Professional Patient Advocacy
A Patient Advocate is a professional who knows the values, wishes and medical requirements of the patient and acts as coordinator and assistant to assure that all pertinent information is communicated to health care providers so the patient may access any and all appropriate treatments, services and benefits.
Patients and families often assume that employees of hospitals, health care facilities and doctor offices understand all aspects of Elder Care and will address a patient’s needs with a comprehensive approach. The reality is, these professionals all have a very limited job description and they do not have the latitude, knowledge or time to help a patient understand the full scope of what they need and what is available.
The reality is, our health care system has become very segmented and most professionals limit their involvement to their specialty. For example, if a patient’s leg hurts below the knee, they will see a podiatrist. If their leg hurts above the knee, they will be treated by an orthopedist. If a patient goes to a hospital, their own doctor does not usually meet them at the hospital to provide the treatment. Instead, the patient is treated by a doctor called a “hospitalist” who tells the patient to “follow-up” with their primary care physician after discharge. The hospital does not automatically send the medical records to the primary care physician so there is no communication and no continuity of care.
When it comes to the health care system, the hip bone IS NOT connected to the leg bone. Medical professionals rarely do a good job of communicating with other physicians about a shared patient. Case managers working in a Skilled nursing and Rehabilitation setting will send patients home with a home care company, but they have no time to figure out how the patient will afford the home care services or whether the home is a safe environment for the individual to return to. A home care company may care for a patient very well, but when the money runs out, they terminate services and often they do not get involved in helping the patient figure out what to do next.
A Geriatric Care Manager in the Patient Advocate role will know the patient’s background, medical needs, core beliefs, values and fears as well as their financial capabilities. They see the big picture, address current needs and plan for any future issues they can anticipate.
Most importantly, the Geriatric Care Manager in the Patient Advocate role has NO AGENDA other than obtaining the best care for the patient. Hospitals look out for hospitals; rehabilitation centers are there to rehabilitate and then discharge. The orthopedist only wants to hear about the orthopedic problems and does not address any other medical issues. The Care Manager in the Patient Advocate role addresses the entire person, considers all medical diagnosis and facilitates interdisciplinary collaboration and communication for the greater good of the patient. In this way the Care manager is the most essential piece of the puzzle in a patient’s successful transitional care.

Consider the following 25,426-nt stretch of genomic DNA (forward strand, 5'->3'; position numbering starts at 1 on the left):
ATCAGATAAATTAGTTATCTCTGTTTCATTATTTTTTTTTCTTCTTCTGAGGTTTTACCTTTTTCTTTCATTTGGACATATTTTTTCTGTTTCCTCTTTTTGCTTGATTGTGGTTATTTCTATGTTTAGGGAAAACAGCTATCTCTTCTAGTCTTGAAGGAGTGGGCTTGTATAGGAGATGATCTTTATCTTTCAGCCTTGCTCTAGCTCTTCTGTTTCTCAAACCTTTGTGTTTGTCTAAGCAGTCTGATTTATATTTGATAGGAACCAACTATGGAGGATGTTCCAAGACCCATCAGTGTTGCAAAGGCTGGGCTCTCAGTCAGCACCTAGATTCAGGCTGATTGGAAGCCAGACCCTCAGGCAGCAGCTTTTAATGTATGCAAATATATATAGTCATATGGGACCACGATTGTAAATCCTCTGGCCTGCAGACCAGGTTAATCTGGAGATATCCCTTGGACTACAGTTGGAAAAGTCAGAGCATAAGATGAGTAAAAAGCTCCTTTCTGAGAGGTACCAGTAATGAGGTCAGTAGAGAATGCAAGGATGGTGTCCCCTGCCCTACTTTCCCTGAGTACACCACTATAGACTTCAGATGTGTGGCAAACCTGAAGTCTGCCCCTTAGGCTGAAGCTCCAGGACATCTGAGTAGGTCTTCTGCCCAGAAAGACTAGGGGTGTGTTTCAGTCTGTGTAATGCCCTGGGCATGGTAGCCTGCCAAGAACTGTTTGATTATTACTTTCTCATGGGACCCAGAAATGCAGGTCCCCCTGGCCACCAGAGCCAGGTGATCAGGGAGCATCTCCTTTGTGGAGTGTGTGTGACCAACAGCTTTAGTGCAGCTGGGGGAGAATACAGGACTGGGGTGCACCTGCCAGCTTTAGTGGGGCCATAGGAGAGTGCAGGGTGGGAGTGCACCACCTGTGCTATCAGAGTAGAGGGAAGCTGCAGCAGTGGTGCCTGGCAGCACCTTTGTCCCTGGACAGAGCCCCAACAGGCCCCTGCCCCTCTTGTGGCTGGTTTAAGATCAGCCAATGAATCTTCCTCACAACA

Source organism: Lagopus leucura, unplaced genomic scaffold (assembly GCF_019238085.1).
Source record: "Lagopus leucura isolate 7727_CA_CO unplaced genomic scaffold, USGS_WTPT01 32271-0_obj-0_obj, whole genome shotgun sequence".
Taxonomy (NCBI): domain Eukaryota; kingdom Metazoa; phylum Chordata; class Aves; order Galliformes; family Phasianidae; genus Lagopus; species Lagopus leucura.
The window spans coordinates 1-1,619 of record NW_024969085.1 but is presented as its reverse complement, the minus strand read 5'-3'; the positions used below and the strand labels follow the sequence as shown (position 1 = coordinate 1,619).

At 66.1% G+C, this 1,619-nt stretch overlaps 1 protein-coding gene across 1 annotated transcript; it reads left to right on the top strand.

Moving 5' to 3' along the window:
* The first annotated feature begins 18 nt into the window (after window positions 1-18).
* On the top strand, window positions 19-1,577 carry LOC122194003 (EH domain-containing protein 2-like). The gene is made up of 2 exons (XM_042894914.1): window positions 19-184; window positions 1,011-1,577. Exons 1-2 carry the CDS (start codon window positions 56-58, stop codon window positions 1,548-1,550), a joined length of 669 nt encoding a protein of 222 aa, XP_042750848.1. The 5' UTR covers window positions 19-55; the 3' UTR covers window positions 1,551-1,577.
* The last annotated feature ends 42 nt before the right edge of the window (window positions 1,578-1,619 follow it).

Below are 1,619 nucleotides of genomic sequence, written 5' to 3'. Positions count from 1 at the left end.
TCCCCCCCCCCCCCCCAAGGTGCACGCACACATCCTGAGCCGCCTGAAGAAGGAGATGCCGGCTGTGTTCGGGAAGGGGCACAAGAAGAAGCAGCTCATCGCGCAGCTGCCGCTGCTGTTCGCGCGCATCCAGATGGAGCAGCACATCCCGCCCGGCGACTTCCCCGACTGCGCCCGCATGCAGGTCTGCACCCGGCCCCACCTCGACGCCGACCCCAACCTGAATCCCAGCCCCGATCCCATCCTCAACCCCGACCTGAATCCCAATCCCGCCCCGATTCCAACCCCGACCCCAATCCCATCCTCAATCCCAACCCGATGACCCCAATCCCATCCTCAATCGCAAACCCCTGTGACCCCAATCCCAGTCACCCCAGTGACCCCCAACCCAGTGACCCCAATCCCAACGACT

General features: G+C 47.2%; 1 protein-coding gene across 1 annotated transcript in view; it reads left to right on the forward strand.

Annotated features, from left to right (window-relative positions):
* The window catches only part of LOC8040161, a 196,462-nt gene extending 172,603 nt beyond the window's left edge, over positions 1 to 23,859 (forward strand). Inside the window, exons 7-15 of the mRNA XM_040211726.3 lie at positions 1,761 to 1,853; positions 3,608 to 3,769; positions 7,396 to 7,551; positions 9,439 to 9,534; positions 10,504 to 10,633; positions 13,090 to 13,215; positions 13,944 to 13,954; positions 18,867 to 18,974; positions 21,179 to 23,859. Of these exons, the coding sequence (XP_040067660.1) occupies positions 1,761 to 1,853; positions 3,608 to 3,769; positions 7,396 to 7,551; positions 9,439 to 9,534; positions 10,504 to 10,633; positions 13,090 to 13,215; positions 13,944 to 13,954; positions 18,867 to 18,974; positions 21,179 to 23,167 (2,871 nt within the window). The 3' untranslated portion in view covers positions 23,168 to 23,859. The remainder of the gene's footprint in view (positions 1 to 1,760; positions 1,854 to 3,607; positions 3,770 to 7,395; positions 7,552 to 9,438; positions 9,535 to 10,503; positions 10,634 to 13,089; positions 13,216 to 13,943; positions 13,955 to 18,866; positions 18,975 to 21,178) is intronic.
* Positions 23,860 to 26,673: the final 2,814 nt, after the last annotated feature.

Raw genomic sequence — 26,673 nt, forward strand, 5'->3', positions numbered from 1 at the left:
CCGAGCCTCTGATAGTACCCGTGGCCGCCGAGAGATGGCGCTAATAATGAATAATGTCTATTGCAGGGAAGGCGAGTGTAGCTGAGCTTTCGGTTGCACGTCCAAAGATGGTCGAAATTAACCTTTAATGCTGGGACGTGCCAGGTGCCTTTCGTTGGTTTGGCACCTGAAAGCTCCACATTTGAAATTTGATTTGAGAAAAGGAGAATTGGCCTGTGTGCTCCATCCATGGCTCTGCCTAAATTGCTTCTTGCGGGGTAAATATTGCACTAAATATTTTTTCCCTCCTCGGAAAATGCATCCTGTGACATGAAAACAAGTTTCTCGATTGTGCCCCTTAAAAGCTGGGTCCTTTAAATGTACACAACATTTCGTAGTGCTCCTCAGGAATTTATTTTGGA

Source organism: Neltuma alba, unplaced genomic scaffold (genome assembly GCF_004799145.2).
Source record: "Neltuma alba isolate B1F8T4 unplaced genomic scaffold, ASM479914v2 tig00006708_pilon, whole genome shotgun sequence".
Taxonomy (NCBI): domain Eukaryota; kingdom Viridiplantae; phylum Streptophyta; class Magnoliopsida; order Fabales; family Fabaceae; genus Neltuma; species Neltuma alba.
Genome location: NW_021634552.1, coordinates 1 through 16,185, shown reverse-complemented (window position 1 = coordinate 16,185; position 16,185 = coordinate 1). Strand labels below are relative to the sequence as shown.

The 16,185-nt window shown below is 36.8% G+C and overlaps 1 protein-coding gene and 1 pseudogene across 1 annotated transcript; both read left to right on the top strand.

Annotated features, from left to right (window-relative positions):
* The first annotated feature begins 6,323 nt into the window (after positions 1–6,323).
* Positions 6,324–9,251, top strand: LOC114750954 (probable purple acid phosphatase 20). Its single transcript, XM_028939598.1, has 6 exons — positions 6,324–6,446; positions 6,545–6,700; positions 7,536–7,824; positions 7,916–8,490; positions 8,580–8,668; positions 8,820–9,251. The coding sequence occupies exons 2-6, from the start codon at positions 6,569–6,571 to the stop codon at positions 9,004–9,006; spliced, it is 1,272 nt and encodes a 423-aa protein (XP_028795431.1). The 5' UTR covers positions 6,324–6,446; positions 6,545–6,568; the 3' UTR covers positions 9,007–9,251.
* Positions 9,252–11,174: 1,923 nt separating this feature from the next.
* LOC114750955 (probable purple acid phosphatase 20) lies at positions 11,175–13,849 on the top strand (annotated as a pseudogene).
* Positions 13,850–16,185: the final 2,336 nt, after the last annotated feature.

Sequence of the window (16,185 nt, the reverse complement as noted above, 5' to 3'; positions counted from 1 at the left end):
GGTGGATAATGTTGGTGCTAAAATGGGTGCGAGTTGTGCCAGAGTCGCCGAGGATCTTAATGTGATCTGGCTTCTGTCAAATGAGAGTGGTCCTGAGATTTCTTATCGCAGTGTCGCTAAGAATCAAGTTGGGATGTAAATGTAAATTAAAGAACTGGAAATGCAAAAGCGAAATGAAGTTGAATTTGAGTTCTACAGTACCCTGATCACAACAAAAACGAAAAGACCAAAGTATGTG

Medical Historian/ Medical Appointment Attendance
When a health care provider asks questions about an elderly patient’s medical treatment history, medications, allergic reactions, operations, etc.. two things often happen: The patient may forget to mention important facts or they begin to tell the doctor the long version of their life story and the doctor cuts them short, leaving important details left out. Both situations can lead to serious medical treatment mishaps.
When a Care Manager assumes the role of Medical Historian, they collect medical records, interview the patient and family to document the full history and research the current medications. This attention to detail takes time, but it can save a life. Recently a client was prescribed a pain medication which contained opioids. Neither the Client nor the physician realized that there was a history of low tolerance for medications containing opioids however, the Care Manager in charge of filling the prescriptions caught the error and called the doctor for an alternative. Had the patient taken the Medication containing an opioid she may have had a medical emergency.
When a Care Manager attends a medical appointment with a patient, they bring the medication list and medical history to the appointment. The Care Manager will complete the physician’s paperwork and give the doctor the pertinent information needed to treat the patient. The Care Manager acts as a historian to report to the doctor past treatment reactions and side effects and any other factors.
If an elder comes to the emergency room exhibiting signs of confusion, delirium or psychosis, the emergency room staff may assume that because the patient is elderly, that behavior is typical for this patient and may be caused by dementia. A Care Manager can help the medical staff know what new and unusual behavior and describe the patient’s typical behavior and level of functioning to the medical team.
The Care Manager at the medical appointment will take detailed notes and make sure that changes in medication and treatment orders are relayed to the family, elder care facility staff or home care professionals. The Care Manager will check the medical charge during scheduled visits to make sure that the physician orders have been followed.
All elders can benefit from a professional Geriatric Care Manager serving as their Medical Advocate and Historian.